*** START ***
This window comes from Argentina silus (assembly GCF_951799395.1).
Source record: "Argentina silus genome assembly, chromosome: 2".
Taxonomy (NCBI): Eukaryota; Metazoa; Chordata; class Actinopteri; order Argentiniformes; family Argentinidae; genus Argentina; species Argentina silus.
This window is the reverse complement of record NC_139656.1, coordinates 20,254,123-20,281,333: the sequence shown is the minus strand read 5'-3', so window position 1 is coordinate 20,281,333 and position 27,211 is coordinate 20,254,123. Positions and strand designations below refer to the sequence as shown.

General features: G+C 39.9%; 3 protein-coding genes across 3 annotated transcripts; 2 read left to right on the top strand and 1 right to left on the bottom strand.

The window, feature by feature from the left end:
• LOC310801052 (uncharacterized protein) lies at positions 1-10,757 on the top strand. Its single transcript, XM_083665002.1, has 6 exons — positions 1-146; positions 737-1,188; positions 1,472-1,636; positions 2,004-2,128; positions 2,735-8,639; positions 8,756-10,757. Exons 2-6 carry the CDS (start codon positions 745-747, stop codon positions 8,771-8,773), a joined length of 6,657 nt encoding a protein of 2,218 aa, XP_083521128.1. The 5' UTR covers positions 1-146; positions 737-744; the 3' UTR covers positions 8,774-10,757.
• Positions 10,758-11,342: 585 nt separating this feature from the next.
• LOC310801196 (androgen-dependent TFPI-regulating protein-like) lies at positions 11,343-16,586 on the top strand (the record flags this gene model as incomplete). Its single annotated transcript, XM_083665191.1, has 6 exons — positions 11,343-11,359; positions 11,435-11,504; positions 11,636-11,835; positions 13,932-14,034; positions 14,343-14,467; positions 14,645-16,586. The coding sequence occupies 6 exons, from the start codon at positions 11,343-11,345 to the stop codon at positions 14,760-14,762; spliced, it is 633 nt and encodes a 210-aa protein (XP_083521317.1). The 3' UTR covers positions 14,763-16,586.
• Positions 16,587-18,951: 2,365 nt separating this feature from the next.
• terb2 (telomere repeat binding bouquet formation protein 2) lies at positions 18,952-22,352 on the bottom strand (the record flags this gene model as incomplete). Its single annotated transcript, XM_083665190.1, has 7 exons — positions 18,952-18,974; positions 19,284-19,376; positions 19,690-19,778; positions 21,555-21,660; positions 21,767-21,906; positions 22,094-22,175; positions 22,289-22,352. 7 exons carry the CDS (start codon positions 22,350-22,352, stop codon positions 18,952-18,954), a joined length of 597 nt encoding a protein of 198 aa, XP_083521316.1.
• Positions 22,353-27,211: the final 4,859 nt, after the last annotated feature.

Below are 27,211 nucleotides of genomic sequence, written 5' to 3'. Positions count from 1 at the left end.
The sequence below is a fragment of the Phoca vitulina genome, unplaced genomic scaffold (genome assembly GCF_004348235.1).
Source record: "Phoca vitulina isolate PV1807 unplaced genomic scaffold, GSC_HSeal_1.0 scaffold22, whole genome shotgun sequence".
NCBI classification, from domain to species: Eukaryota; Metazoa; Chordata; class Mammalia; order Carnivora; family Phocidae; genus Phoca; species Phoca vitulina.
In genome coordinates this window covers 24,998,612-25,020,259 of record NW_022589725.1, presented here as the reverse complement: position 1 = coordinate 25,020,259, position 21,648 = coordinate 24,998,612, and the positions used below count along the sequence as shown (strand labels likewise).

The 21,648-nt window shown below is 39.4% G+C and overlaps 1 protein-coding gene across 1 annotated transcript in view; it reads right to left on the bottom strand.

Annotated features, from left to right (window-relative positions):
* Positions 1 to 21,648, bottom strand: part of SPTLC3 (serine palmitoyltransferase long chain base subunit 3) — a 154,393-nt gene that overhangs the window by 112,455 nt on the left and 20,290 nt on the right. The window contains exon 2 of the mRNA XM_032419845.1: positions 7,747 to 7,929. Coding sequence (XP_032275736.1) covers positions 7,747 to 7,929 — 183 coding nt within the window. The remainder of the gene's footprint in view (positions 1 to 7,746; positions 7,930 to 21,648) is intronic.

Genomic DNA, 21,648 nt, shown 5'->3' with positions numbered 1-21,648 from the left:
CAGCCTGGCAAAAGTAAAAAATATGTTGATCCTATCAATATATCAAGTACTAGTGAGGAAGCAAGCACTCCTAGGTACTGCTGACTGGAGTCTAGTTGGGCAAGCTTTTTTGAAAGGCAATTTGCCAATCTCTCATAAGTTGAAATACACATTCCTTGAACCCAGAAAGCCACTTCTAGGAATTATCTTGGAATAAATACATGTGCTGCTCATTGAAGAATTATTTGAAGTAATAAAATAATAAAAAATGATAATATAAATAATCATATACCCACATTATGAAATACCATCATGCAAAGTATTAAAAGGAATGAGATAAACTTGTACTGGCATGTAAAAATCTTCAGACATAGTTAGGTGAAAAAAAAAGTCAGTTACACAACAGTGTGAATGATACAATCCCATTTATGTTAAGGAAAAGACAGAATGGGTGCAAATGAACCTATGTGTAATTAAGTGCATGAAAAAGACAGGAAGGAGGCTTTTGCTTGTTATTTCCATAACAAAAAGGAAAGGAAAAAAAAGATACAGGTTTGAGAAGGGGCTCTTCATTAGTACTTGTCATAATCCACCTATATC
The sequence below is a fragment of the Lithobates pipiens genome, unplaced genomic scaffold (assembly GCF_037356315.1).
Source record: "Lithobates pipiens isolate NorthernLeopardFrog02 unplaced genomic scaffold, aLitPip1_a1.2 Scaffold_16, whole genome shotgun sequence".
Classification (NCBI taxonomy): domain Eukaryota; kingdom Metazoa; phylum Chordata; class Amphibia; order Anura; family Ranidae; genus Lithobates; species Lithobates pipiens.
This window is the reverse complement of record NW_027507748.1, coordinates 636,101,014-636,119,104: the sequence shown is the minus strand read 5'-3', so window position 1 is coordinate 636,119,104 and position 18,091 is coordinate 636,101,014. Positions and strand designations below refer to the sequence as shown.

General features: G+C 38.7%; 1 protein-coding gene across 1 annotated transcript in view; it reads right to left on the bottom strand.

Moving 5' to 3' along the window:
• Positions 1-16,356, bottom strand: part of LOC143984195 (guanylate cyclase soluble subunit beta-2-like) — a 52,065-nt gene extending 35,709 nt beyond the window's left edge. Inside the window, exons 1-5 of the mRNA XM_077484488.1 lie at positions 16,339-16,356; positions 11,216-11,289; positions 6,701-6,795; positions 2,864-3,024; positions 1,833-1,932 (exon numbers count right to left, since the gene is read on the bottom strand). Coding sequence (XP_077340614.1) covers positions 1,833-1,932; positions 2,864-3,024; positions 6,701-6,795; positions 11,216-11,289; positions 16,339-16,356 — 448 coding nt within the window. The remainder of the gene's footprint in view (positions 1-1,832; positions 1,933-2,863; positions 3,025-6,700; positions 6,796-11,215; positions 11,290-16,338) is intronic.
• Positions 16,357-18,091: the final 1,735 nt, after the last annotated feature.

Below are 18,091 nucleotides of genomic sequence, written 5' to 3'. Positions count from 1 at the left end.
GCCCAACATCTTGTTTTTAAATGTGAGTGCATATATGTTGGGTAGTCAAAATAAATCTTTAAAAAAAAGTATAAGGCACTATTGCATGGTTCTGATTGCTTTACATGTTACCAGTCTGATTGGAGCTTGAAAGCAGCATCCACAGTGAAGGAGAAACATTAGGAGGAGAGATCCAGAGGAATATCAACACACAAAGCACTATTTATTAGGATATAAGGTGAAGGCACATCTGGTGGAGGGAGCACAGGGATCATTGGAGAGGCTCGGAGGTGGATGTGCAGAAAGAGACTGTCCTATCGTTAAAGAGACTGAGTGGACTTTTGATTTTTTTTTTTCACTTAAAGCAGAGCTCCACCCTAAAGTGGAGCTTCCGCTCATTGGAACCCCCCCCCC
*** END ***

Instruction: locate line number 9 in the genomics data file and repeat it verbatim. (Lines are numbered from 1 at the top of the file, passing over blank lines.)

• LOC310801196 (androgen-dependent TFPI-regulating protein-like) lies at positions 11,343-16,586 on the top strand (the record flags this gene model as incomplete). Its single annotated transcript, XM_083665191.1, has 6 exons — positions 11,343-11,359; positions 11,435-11,504; positions 11,636-11,835; positions 13,932-14,034; positions 14,343-14,467; positions 14,645-16,586. The coding sequence occupies 6 exons, from the start codon at positions 11,343-11,345 to the stop codon at positions 14,760-14,762; spliced, it is 633 nt and encodes a 210-aa protein (XP_083521317.1). The 3' UTR covers positions 14,763-16,586.